To bake you will need a baking sheet or a loaf tin, either works just as well. For best results though a baking stone would be ideal. An unglazed “quarry” tile is a cheap alternative to the expensive purpose made stones, the red fired-clay kind. (Glazed ones may contain lead) This also has the advantage of not being a huge deal should it break. Check out your local DIY place for prices but for the cost of one “real” baking stone you can probably pick up several packs of tiles. Borrow a tile cutter from someone if they won’t quite fit your oven. See, we don’t just do cheap eats here on Matt’s menu!

Finally, a word on price. This recipe costs significantly less than buying “Artisan” bread and a fair bit less than buying the mass manufactured stuff. With only 4 ingredients it is perfect for those who need to avoid additives, preservatives or want to be sure what’s going in to their food.

You Will Need:

  • 3 cups / 750ml of lukewarm water. (1 part boiling, 2 parts cold)
  • 2 sachets of granulated yeast
  • 6 ½ cups / 715g plain flour
  • Salt to taste.


  1. Combine yeast water and salt in a large bowl, when I say large bowl I mean very large, this will rise a lot. Salt should be added to taste, we use about a teaspoon to a batch, start with that and adjust if it isn’t to your tastes.
  2. Mix in the flour, I find a fork is the best tool for this. Add all the flour at once and combine, the mix will be wet but not sloppy.
  3. Allow to rise at room temperature for two hours. Yes it really is that easy. I’ve stuck the whole thing in the fridge overnight too, by morning it’ll be ready to use, longer rising times will not hurt your dough.
  4. Preheat your oven to 230 degrees Centigrade or 450 farenheit. If using a baking stone put that in there too. Place a tray with a decent raised edge on another shelf.
  5. Sprinkle the risen dough with flour and tear off about a third of it, a knife may be needed to cut it. Keep your hands well floured and shape the dough into a loaf by stretching the top side round to the bottom (Think of it as if you were trying to turn the ball of dough inside out) The top surface should be nice and smooth. This should take only a few seconds.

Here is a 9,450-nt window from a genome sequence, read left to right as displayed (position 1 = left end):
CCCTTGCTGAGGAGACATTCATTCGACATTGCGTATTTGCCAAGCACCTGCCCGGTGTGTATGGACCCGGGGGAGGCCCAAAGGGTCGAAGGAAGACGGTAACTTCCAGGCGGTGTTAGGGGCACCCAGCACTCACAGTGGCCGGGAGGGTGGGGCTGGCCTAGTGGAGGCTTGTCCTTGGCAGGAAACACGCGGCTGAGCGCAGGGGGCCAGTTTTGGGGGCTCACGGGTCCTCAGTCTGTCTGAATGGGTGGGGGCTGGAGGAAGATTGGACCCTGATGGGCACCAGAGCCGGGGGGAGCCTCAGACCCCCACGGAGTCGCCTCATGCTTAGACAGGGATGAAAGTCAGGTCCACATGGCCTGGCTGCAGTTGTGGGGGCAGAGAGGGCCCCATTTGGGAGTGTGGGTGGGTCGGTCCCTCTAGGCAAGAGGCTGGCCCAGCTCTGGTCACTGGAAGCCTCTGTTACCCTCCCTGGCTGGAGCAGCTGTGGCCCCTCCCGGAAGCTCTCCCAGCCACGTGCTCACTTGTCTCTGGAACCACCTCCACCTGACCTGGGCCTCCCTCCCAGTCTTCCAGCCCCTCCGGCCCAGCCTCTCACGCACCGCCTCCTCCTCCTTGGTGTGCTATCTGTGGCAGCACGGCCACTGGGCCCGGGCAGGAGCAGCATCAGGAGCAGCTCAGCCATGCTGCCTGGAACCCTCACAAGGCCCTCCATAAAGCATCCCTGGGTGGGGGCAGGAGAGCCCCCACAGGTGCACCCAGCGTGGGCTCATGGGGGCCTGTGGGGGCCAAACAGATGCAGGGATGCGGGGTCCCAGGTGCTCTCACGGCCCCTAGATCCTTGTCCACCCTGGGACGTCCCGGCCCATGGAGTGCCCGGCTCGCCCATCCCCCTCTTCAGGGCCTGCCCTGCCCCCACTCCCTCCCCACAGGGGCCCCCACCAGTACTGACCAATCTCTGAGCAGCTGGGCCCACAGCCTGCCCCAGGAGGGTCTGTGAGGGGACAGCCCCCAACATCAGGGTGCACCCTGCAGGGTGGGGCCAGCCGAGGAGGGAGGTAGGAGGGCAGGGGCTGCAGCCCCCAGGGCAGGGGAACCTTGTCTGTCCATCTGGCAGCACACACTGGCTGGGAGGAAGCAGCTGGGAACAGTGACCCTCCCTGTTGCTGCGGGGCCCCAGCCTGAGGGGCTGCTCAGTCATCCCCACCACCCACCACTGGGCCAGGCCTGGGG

6. Place into your loaf tin, onto your baking tray or on to your baking stone. Slash the top of the loaf with a very sharp knife. Make any pattern you fancy.
  7. Place your loaf in the oven and pour a cup of water into the hot tray with the raised edge, close the oven door quickly. The water isn’t strictly necessary but will get you a nice crisp crust, if you prefer chewier crusts leave the water out.
  8. Bake for approximately 30 minutes or until golden brown. The loaf should sound hollow when tapped firmly on the bottom.

That’s it, fresh home made artisan bread for mere pennies and minimal effort. The dough can be stored in the fridge for up to 14 days, if you get a designated container for it just go ahead and mix your next batch of dough in with the leftover bits of the last one, this will add extra flavour, not unlike sourdough. Finally, baked loaves freeze well and they can also be stored for several days in the fridge or in a bread bin if kept covered, we use a plastic bag.